School bus ads traveling through Houseby Dara Kam | January 26th, 2012
Yellow school buses could be emblazoned with ads promoting sneakers, power drinks or television shows under a proposal making its way through the Florida legislature.
The House Education Committee gave the thumbs-up to the proposal, already in place in 15 other states, that could raise up to $100 million statewide for cash-strapped school districts struggling to cover transportation costs for students, according to bill co-sponsor Rep. Irv Slosberg, D-Boca Raton.
The proposal (HB 19) would give school boards the ability to contract for ads on school buses but would ban advertisements for pari-mutuel or Internet gambling or political or religious promotions.
Half of the money generated by the ads would have to be spent on transportation costs and 10 percent would go for drivers education classes if the districts offer them.
“Obviously the state of Florida, we’re in a tough spot,” Slosberg told the panel before the 14-3 vote in favor of his measure. “There’s no money. So what do we do? Do we let the kids walk to school? Do we lay off teachers? This is a creative way to raise revenue and not increase our taxes and not increase our fees.”
But critics of the measure questioned whether children, especially kindergartners, already bombarded by advertisements should be subjected to even more propaganda with the tacit endorsement of their school.
Rep. Michael Bileca, R-Miami, said the bill gave him an “uneasy feeling” although schools already have advertisements in place on football fields or in gymnasiums.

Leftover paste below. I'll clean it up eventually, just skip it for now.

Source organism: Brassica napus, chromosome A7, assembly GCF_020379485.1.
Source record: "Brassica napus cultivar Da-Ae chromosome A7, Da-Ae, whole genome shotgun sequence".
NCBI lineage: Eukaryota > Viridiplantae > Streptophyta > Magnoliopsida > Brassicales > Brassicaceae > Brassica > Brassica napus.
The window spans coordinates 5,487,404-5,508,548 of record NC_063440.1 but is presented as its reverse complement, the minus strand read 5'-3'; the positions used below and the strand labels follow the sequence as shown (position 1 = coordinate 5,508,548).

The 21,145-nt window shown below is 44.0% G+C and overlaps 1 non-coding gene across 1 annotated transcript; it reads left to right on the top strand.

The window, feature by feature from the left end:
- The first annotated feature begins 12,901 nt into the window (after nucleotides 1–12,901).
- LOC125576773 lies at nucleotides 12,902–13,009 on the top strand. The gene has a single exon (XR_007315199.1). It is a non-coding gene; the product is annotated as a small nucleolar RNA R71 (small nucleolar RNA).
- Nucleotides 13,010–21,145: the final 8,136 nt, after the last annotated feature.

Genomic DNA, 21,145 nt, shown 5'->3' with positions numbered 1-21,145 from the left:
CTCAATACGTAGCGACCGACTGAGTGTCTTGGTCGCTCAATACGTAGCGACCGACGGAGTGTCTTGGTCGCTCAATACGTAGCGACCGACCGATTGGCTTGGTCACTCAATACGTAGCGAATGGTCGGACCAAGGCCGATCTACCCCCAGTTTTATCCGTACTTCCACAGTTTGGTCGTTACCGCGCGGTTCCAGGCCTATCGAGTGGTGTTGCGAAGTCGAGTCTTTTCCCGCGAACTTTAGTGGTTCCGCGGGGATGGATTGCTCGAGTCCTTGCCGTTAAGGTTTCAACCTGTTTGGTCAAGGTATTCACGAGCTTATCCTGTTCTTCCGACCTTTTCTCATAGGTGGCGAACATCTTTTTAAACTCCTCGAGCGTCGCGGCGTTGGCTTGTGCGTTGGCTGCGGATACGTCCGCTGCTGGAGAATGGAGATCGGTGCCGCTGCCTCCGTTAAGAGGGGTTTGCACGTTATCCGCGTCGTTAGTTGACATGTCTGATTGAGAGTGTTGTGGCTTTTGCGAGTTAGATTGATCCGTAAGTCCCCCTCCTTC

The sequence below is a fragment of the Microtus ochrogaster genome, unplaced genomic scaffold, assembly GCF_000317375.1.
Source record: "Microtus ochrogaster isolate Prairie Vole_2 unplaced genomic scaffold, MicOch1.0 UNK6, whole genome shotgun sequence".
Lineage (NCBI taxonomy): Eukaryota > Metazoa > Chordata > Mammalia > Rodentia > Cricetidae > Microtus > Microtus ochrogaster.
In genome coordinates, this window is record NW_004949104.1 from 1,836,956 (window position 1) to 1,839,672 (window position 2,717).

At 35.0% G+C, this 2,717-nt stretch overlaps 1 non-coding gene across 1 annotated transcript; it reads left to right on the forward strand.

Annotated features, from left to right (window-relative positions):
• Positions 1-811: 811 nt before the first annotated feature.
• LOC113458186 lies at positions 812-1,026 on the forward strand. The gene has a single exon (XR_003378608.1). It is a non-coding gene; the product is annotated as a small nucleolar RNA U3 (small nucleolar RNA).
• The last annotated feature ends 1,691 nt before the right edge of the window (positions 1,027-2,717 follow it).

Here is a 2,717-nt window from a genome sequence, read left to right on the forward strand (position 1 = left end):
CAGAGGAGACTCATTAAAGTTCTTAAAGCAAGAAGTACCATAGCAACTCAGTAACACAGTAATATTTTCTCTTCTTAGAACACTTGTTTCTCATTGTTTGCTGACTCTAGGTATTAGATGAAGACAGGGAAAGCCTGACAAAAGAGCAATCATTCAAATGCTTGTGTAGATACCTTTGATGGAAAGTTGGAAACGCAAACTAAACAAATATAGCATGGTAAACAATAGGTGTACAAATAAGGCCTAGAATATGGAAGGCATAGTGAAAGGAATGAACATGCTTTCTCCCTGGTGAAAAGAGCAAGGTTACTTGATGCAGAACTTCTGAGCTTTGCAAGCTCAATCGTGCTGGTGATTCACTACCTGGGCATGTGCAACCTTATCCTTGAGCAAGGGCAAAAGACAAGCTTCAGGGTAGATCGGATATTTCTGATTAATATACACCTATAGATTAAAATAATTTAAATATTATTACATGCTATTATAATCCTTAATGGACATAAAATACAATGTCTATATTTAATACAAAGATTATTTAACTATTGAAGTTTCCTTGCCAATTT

“It has to do with this concept of endorsement,” Bileca, who voted against the measure, said. “It’s the idea that a trusted source…is saying that this is ok.”
The Florida PTA opposes the measure.
Two advertisements up to two by six feet in size could be posted on the buses, which some opponents said could create a distraction for drivers and endanger students’ safety.
“We’re dealing with children, three, four five years old,” Rep. Luis Garcia, D-Miami, objected. “That’s an early age to be bombarded with advertisements…I don’t think it’s fair.”
Slosberg, whose daughter died in an automobile accident, bristled at safety concerns.
“My daughter died in a car crash. I’d be the last guy in the world to want to endanger anyone’s life, especially our children, by putting advertising on our buses,” Slosberg said. “If I thought that…I would never have brought this bill forward.”